The Atlantic Ocean, over 9000 m deep and approximatly 80 000 000 km² wide. Waves higher than 8 meters and our ship, 50 metres long, 29 metres high and 3 metres down to our keel, is currently crossing this amazing nature. But how could I ever realize this is happening?
To be honest, it is actually incredible. Sitting underneath the burning sun on the main deck or somewhere else and looking at the blue ocean around. Only the blueish water, no other ships, no birds flying around and the only noise that can be heard is the whisper of the wind and the waves crushing against each other and the Thor. The moment of the day when the sun sets gives you enough time to think about what has happened during the day and makes one wonder what we may see tomorrow. What shade of blue will the ocean be then?
Some of you will think it might sound very tedious but in reality it is not. There is always something special about every single day. The first flying fish we spotted in the ocean, dolphins jumping and playing with the waves beneath our ship, an amazing sunrise and many more situations like this make it always very hard for me to believe this wonderful journey is actually happening to me.
Compared to school at home, where our lessons get interrupted by pupils who want to talk to the teacher or the principal wanting to make an announcement, it was quite special when our English lesson got interrupted because of a whale swimming and doing tricks directly next to us. Instead of making us sit down and continue the lesson, our English teacher Jule said that these creatures are more than ‘whalecome’ in her lesson. She was the person who decided to have Luki on the poop deck looking for the whale so we could watch it every time it appears and in the meanwhile, we would continue with the lessons. More or less every 20 minutes one could hear Luki shouting out the current location of the whale so that everybody ran over the ship. It was quite exhausting to spot it, as the whale did really liked to dive under the Thor and change sides regularly. Phrases like: „It is over there“ or „It is on starbord/portside“ were heard quite often that day. Every few minutes it was gone and so we went on with our English lesson until someone saw our dear companion. So incredible to stop lessons for seeing a whale, so incredible to sit on the deck knowing that under us are more than 2000 metres of water and so many more animals than we are able to see with our eyes.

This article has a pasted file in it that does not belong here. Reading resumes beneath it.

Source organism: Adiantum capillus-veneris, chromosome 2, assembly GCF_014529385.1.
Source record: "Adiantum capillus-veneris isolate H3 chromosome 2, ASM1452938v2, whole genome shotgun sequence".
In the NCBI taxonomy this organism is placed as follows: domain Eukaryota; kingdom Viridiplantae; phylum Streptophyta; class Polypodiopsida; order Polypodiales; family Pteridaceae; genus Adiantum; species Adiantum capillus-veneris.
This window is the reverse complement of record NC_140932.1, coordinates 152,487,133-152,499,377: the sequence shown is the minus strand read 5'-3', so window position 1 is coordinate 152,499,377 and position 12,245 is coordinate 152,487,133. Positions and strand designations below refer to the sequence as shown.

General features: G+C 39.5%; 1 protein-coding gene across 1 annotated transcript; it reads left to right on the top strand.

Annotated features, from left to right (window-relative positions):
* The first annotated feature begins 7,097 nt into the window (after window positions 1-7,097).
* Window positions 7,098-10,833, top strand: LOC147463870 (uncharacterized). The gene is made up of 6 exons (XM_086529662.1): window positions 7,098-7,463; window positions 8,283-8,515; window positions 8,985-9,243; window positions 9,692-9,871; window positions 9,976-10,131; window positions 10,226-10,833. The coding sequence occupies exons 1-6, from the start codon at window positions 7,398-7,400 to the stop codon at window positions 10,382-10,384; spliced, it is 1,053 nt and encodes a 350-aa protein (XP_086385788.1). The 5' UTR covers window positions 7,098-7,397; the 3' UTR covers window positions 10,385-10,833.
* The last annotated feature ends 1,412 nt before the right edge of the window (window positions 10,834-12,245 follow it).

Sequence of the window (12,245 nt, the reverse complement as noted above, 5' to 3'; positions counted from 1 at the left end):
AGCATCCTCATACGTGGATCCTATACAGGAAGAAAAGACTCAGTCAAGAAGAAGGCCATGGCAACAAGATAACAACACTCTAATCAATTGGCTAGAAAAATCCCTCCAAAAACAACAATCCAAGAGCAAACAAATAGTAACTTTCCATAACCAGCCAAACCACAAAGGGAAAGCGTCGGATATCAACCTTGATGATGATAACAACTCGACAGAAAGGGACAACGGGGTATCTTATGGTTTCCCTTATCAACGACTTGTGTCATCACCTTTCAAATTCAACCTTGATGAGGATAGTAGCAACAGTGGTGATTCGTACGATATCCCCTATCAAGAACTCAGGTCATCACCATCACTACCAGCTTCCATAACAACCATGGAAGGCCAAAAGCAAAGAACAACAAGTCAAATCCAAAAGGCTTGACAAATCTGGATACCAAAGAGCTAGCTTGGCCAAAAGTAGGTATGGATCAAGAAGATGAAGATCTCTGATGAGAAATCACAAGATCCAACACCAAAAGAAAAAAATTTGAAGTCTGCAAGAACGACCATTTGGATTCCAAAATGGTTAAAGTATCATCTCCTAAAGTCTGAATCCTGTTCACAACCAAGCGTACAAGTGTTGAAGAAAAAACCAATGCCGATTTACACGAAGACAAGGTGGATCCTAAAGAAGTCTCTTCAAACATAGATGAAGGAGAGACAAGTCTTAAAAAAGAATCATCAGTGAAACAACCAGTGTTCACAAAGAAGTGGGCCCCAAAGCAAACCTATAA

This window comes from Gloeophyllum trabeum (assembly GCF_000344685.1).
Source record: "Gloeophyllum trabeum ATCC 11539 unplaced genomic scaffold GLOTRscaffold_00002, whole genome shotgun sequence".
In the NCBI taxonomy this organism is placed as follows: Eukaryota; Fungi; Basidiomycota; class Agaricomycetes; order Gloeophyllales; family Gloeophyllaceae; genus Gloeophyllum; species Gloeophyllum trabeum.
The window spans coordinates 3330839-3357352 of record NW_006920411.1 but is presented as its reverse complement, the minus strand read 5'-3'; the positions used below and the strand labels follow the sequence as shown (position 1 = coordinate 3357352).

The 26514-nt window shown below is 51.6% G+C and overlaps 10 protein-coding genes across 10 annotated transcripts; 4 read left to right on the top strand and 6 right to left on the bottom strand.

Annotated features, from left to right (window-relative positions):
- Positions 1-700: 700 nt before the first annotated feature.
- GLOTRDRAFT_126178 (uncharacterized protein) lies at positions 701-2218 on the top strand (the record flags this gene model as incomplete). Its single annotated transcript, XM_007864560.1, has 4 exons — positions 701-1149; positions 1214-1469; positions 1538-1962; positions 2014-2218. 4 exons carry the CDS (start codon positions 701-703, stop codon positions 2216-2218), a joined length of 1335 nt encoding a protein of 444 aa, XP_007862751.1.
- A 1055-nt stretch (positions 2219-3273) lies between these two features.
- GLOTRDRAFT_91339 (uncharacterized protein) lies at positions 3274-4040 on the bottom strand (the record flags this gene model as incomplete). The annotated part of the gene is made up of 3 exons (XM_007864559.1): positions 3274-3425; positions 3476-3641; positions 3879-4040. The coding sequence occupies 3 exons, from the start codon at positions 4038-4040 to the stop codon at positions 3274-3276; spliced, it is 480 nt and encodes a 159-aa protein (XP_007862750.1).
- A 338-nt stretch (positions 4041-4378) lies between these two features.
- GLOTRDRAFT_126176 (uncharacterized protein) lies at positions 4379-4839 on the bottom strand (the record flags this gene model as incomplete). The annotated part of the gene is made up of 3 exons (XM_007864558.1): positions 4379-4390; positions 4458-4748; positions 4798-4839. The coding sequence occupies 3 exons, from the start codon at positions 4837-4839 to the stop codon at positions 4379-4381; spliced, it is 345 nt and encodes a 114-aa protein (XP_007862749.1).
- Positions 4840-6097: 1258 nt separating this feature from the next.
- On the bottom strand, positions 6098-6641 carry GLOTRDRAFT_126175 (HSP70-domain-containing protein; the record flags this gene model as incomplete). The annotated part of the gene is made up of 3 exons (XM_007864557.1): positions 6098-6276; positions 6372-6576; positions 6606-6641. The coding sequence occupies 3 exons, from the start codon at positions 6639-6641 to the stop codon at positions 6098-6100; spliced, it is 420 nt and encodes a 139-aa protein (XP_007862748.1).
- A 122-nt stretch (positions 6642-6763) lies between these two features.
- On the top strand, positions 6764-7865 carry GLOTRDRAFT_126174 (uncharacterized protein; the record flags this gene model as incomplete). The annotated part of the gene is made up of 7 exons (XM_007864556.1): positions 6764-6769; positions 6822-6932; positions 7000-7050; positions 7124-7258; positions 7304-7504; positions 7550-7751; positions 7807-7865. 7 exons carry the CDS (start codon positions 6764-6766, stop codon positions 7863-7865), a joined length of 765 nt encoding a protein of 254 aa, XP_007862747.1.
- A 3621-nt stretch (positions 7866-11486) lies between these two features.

That is how time flies by, but one has to admit that it is quite hard to realize how incredibly fast we are crossing the South Atlantic Ocean. We have sailed more than 2000 miles starting from Tenerife and have already spent more than two weeks at the great sea, but to be honest, it feels like it was only yesterday when we weighted the anchor in Santa Cruz and started the next big chapter of our journey, heading into the New World.